The Health Protection Agency today publishes its first national report on the current status of the UK’s universal vaccine programmes, which protect children against a range of childhood diseases including measles, mumps, rubella and meningitis.
The report, “Protecting the health of England’s children; the benefit of vaccines”, sets out for the first time in one comprehensive publication, the work done by the Agency’s Centre for Infections (CfI) in surveillance and research into vaccine-preventable diseases in England and Wales. It also provides detailed information and data on the different diseases against which the routine national childhood vaccination programme currently offers protection.
Professor Elizabeth Miller, Head of the Agency’s Immunisation Department said, "The use of vaccines has been the main and most effective method of reducing the incidence of serious disease in children. This is evident in the massive reduction in both cases of, and deaths from, diseases such as meningococcal serogroup C, measles, whooping cough and tetanus since the start of the routine childhood immunisation programme. This report describes the role of the Agency in the control of vaccine preventable diseases and undertaking research that contributes to the development of new vaccines."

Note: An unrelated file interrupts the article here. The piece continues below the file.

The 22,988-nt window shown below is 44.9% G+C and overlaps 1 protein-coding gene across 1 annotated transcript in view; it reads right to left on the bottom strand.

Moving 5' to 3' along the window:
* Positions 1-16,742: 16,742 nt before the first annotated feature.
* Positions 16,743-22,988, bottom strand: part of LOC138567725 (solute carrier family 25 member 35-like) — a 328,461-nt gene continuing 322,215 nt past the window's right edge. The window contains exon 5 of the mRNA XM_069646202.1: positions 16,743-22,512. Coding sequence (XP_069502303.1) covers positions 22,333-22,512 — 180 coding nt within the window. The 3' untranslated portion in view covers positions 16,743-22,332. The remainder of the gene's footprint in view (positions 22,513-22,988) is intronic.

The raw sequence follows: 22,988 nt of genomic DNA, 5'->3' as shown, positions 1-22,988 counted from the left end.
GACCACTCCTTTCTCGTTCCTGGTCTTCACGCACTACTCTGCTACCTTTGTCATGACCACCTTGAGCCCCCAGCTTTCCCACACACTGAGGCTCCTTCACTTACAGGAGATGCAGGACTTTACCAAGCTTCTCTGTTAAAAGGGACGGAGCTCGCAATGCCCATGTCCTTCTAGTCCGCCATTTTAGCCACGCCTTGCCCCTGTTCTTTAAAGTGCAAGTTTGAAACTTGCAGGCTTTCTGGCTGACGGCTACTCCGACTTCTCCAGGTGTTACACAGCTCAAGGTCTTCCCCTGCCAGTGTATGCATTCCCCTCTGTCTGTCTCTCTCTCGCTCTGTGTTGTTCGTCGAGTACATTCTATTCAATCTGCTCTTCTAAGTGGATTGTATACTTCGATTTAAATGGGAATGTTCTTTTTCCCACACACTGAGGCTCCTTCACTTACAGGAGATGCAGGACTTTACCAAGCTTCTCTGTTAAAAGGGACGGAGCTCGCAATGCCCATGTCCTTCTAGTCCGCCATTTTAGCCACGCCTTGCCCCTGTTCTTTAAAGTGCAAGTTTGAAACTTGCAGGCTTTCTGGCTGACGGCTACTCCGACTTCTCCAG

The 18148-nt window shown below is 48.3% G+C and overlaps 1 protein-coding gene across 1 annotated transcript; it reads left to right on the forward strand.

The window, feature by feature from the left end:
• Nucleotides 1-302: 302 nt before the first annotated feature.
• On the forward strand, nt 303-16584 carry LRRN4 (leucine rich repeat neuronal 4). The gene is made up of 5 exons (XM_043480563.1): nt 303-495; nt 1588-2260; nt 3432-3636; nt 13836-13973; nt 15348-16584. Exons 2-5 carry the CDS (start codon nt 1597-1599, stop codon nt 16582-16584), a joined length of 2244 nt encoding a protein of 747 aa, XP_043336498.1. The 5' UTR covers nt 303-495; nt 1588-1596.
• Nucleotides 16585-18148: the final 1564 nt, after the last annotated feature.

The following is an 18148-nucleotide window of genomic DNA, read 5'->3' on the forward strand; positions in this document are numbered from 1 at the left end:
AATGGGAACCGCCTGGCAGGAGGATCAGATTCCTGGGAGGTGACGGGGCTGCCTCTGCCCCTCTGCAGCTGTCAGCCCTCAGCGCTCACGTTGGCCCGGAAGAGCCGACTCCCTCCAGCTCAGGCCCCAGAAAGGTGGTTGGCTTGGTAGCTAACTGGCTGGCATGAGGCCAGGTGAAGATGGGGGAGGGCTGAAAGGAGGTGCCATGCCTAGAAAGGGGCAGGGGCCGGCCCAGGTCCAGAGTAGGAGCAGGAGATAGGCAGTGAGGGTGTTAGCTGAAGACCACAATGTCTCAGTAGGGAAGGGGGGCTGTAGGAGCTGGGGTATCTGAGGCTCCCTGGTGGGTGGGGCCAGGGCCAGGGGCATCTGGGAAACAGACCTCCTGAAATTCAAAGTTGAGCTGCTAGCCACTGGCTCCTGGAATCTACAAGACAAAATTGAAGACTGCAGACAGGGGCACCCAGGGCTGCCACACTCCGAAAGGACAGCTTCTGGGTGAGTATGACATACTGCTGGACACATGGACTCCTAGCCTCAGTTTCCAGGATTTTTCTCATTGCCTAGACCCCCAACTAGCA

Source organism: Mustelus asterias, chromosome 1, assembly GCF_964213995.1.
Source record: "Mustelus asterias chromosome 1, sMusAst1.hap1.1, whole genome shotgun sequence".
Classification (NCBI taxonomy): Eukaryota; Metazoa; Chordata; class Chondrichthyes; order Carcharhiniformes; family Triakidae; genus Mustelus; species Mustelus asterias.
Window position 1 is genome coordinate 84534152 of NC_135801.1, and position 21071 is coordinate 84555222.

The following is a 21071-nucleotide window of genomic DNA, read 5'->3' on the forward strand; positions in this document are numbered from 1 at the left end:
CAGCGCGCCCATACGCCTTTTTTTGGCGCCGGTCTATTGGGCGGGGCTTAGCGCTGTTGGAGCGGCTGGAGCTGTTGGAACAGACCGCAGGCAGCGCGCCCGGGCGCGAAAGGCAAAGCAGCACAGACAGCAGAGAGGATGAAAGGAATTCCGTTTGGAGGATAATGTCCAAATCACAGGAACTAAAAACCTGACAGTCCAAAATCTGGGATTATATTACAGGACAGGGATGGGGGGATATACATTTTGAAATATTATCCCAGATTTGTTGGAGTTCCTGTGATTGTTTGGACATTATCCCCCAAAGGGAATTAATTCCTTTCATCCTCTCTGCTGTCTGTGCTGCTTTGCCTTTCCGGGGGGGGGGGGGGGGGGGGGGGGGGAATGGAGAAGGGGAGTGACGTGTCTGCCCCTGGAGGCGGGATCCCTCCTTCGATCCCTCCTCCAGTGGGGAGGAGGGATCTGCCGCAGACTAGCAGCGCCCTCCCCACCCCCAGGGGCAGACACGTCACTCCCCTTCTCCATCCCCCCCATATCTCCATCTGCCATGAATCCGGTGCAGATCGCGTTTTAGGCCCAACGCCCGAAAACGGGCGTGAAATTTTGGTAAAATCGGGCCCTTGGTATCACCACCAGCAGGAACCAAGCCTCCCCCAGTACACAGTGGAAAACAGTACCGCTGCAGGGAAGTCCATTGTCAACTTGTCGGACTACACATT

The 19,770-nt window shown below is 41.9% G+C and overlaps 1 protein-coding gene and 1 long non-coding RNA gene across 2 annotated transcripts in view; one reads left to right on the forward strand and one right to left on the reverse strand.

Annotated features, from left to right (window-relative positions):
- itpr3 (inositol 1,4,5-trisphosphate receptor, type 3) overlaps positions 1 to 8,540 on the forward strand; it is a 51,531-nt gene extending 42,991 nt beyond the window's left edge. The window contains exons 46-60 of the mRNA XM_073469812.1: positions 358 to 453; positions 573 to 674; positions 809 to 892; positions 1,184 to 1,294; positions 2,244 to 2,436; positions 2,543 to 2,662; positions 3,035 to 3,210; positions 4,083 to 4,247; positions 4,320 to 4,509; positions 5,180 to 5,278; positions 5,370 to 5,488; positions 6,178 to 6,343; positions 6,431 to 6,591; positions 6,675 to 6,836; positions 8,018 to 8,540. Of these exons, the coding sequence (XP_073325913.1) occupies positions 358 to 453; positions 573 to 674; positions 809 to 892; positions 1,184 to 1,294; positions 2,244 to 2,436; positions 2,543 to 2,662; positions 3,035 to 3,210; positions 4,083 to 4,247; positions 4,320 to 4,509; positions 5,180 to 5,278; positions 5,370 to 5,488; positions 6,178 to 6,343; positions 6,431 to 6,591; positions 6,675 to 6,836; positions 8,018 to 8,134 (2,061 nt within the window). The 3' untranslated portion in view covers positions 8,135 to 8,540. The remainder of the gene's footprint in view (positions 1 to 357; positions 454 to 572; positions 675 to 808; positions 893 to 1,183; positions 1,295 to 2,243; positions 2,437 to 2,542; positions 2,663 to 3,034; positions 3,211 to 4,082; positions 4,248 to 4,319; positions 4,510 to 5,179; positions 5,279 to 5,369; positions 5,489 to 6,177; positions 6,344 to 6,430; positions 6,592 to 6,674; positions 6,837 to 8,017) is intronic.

Professor Pat Troop, the Health Protection Agency's Chief Executive, said, "Children are more at risk from infections and suffer more from health inequalities than the rest of the population. That is why the role of vaccines in reducing diseases is such an important part of protecting and improving the health of children. I commend this report to both the public and professionals, as an important source of information on immunisation, and the risks to health that vaccinations can prevent.”